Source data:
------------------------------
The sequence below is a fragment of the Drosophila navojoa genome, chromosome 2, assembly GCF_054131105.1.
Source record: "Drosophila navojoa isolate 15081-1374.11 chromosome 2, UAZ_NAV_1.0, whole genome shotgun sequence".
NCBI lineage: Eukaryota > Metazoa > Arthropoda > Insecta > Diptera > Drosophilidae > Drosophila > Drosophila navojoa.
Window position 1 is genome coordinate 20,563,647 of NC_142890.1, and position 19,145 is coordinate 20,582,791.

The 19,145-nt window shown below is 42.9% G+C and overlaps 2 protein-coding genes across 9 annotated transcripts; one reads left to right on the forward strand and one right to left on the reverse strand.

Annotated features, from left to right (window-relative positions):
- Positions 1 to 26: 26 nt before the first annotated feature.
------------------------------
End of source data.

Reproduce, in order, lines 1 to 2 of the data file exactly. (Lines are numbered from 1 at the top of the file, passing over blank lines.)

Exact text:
The sequence below is a fragment of the Drosophila navojoa genome, chromosome 2, assembly GCF_054131105.1.
Source record: "Drosophila navojoa isolate 15081-1374.11 chromosome 2, UAZ_NAV_1.0, whole genome shotgun sequence".